Charles Duelfer: In Iraq, Done in by the Lewinsky Affair

Roundup: Talking About History

Charles Duelfer, who was a U.N. weapons inspector in the 1990s and led the Iraq Survey Group’s search for WMD after the ouster of Saddam Hussein, is the author of Hide and Seek: The Search for Truth in Iraq.

This week’s public-television documentary on the Clinton presidency has focused attention anew on the scandal involving Bill Clinton and Monica Lewinsky. Overlooked is the important role this affair played in the confrontation of Iraq in 1998.
As the story was breaking, I happened to be in Baghdad as the deputy chairman of the U.N. weapons inspection group called UNSCOM. These were critical times for Iraq, the United Nations and Washington. In the 1990s I was virtually the only senior U.S. official who met regularly with top Iraqi officials, due to my role at the United Nations.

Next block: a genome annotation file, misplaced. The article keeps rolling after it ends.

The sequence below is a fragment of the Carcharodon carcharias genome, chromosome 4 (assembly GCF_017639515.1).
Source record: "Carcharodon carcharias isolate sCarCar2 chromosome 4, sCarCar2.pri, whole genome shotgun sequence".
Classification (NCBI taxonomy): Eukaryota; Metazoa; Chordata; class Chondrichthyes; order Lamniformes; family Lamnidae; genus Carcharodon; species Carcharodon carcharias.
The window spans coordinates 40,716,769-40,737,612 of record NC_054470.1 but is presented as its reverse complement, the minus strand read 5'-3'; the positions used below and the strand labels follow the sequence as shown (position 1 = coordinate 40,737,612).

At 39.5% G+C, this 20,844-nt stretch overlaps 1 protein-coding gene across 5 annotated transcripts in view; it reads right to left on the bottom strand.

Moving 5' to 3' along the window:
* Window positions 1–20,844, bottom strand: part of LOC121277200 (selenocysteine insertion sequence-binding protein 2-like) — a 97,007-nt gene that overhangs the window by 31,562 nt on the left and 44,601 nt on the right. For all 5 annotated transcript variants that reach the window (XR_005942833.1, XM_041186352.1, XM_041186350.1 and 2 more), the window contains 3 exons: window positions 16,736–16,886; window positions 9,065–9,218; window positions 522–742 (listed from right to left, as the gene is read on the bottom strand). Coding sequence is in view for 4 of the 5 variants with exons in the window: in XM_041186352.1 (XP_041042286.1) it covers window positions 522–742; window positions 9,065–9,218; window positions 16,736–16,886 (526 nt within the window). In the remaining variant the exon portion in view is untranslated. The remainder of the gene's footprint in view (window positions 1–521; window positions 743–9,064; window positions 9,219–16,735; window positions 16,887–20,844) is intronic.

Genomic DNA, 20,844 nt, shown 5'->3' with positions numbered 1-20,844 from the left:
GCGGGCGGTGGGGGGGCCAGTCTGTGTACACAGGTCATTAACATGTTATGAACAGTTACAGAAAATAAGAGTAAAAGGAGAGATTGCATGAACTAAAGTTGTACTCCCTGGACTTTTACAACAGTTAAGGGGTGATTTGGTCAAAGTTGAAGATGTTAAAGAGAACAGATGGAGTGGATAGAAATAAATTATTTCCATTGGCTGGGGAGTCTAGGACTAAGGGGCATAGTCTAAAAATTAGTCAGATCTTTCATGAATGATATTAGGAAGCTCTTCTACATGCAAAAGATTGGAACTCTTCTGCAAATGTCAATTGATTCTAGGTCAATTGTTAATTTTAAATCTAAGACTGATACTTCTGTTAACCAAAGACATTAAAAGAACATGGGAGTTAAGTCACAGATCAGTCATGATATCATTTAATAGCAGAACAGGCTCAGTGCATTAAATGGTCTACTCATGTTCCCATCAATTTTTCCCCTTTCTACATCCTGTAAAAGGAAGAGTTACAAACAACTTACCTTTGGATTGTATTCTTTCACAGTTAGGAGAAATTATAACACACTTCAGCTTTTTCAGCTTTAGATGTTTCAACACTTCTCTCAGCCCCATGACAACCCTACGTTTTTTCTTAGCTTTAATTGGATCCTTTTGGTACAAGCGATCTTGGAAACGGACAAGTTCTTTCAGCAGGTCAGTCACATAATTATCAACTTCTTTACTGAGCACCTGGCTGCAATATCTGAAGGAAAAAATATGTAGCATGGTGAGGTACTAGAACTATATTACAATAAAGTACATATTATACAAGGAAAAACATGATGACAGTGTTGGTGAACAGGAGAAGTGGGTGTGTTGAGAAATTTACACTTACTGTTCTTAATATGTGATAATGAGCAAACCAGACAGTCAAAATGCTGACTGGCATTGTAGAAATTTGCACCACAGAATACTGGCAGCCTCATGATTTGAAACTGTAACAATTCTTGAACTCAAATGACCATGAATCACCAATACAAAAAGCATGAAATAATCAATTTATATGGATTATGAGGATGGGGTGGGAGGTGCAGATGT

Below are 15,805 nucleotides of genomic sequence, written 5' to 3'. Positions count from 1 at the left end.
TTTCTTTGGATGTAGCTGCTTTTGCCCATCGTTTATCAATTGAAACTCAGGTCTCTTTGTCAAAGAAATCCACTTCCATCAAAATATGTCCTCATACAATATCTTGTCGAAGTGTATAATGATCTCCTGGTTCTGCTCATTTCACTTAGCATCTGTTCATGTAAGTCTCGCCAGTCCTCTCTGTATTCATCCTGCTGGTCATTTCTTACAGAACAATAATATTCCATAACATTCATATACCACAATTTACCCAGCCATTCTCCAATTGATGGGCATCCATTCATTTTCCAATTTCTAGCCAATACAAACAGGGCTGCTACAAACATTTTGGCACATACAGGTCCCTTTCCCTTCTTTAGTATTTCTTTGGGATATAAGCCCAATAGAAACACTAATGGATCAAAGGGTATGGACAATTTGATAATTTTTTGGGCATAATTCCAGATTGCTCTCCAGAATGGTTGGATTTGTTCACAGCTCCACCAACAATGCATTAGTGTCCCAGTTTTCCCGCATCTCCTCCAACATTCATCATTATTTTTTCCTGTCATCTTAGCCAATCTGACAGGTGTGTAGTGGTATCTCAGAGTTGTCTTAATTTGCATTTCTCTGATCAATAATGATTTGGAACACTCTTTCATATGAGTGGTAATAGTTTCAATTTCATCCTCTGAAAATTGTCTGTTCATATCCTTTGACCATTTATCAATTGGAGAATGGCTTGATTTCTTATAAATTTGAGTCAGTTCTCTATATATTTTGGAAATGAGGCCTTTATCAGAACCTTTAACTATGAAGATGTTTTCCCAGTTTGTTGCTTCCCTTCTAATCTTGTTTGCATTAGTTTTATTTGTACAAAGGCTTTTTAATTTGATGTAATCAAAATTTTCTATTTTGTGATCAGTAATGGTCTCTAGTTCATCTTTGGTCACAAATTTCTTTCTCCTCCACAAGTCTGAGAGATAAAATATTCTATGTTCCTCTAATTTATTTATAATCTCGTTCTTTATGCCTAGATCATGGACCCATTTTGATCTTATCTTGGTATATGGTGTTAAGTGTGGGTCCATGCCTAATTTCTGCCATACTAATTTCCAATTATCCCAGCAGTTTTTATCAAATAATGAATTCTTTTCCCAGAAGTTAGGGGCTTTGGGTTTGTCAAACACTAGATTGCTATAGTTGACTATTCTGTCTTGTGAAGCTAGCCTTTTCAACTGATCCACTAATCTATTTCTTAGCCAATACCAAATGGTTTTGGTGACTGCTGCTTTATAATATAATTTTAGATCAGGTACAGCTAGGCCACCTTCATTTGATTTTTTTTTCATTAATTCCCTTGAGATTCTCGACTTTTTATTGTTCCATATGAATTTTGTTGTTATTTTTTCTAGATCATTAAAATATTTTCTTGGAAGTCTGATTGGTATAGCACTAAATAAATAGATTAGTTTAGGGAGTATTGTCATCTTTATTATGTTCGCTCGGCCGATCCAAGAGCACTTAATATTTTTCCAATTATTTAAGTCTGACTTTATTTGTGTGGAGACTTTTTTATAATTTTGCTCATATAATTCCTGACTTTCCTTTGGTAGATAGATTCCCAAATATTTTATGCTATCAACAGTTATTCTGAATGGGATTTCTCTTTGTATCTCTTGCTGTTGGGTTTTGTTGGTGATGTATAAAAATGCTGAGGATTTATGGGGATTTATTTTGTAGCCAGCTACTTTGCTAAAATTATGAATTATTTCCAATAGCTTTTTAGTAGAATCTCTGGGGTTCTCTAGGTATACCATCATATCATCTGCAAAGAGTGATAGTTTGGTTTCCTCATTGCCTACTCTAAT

Our countries had no diplomatic relations. Understanding on the part of both sides was extremely limited — Washington had a cartoonish image of Iraqi leader Saddam Hussein, and he had an equally simplified image of Washington. Consequently, my meetings with senior Iraqis often drifted into topics beyond weapons of mass destruction (WMD). In one conversation with Hussein’s deputy prime minister, Tariq Aziz, he asked me a question unrelated to the U.N.: “What is an intern?”..

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